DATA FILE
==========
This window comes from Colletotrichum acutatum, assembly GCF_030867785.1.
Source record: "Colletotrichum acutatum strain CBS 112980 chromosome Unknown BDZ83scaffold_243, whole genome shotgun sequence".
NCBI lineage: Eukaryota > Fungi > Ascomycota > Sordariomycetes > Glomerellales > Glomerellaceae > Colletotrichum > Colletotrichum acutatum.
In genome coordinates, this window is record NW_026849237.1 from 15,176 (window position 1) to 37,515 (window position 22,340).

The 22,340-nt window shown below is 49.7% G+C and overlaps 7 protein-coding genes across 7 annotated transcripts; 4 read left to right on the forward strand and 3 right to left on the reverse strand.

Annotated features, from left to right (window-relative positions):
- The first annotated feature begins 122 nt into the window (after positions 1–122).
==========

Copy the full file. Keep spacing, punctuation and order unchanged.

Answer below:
This window comes from Colletotrichum acutatum, assembly GCF_030867785.1.
Source record: "Colletotrichum acutatum strain CBS 112980 chromosome Unknown BDZ83scaffold_243, whole genome shotgun sequence".
NCBI lineage: Eukaryota > Fungi > Ascomycota > Sordariomycetes > Glomerellales > Glomerellaceae > Colletotrichum > Colletotrichum acutatum.
In genome coordinates, this window is record NW_026849237.1 from 15,176 (window position 1) to 37,515 (window position 22,340).

The 22,340-nt window shown below is 49.7% G+C and overlaps 7 protein-coding genes across 7 annotated transcripts; 4 read left to right on the forward strand and 3 right to left on the reverse strand.

Annotated features, from left to right (window-relative positions):
- The first annotated feature begins 122 nt into the window (after positions 1–122).